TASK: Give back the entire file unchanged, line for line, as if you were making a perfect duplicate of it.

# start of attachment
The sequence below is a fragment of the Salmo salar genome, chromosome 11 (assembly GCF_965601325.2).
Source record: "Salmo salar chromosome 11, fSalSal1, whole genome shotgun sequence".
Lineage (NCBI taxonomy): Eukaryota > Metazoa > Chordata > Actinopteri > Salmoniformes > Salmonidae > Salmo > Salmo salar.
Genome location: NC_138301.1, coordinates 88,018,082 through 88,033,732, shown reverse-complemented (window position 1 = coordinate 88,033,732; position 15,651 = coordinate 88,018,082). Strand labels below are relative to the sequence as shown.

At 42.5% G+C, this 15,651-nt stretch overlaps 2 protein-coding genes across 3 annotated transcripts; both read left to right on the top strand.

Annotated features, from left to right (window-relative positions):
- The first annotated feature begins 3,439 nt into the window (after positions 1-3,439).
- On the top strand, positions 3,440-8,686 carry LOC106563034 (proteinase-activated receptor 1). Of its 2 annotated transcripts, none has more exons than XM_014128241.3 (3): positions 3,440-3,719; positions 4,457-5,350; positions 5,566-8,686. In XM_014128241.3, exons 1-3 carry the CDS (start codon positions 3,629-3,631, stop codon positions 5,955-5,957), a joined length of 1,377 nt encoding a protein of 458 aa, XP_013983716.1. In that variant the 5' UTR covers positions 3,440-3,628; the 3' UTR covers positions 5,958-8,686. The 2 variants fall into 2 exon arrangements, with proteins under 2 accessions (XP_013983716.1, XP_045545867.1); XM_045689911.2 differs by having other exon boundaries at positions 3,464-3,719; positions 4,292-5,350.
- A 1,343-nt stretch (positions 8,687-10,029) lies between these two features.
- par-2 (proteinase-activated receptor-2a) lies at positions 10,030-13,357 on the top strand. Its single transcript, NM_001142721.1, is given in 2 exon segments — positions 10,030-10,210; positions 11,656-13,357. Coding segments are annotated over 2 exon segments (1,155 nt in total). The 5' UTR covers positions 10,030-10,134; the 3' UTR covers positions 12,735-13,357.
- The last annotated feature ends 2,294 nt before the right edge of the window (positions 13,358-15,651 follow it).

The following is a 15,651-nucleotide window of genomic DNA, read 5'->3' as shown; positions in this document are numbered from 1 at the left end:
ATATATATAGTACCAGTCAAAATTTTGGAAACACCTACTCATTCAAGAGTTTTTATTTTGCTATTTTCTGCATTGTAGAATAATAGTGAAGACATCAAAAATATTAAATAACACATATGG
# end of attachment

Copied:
The sequence below is a fragment of the Salmo salar genome, chromosome 11 (assembly GCF_965601325.2).
Source record: "Salmo salar chromosome 11, fSalSal1, whole genome shotgun sequence".
Lineage (NCBI taxonomy): Eukaryota > Metazoa > Chordata > Actinopteri > Salmoniformes > Salmonidae > Salmo > Salmo salar.
Genome location: NC_138301.1, coordinates 88,018,082 through 88,033,732, shown reverse-complemented (window position 1 = coordinate 88,033,732; position 15,651 = coordinate 88,018,082). Strand labels below are relative to the sequence as shown.

At 42.5% G+C, this 15,651-nt stretch overlaps 2 protein-coding genes across 3 annotated transcripts; both read left to right on the top strand.

Annotated features, from left to right (window-relative positions):
- The first annotated feature begins 3,439 nt into the window (after positions 1-3,439).
- On the top strand, positions 3,440-8,686 carry LOC106563034 (proteinase-activated receptor 1). Of its 2 annotated transcripts, none has more exons than XM_014128241.3 (3): positions 3,440-3,719; positions 4,457-5,350; positions 5,566-8,686. In XM_014128241.3, exons 1-3 carry the CDS (start codon positions 3,629-3,631, stop codon positions 5,955-5,957), a joined length of 1,377 nt encoding a protein of 458 aa, XP_013983716.1. In that variant the 5' UTR covers positions 3,440-3,628; the 3' UTR covers positions 5,958-8,686. The 2 variants fall into 2 exon arrangements, with proteins under 2 accessions (XP_013983716.1, XP_045545867.1); XM_045689911.2 differs by having other exon boundaries at positions 3,464-3,719; positions 4,292-5,350.
- A 1,343-nt stretch (positions 8,687-10,029) lies between these two features.
- par-2 (proteinase-activated receptor-2a) lies at positions 10,030-13,357 on the top strand. Its single transcript, NM_001142721.1, is given in 2 exon segments — positions 10,030-10,210; positions 11,656-13,357. Coding segments are annotated over 2 exon segments (1,155 nt in total). The 5' UTR covers positions 10,030-10,134; the 3' UTR covers positions 12,735-13,357.
- The last annotated feature ends 2,294 nt before the right edge of the window (positions 13,358-15,651 follow it).

The following is a 15,651-nucleotide window of genomic DNA, read 5'->3' as shown; positions in this document are numbered from 1 at the left end:
ATATATATAGTACCAGTCAAAATTTTGGAAACACCTACTCATTCAAGAGTTTTTATTTTGCTATTTTCTGCATTGTAGAATAATAGTGAAGACATCAAAAATATTAAATAACACATATGG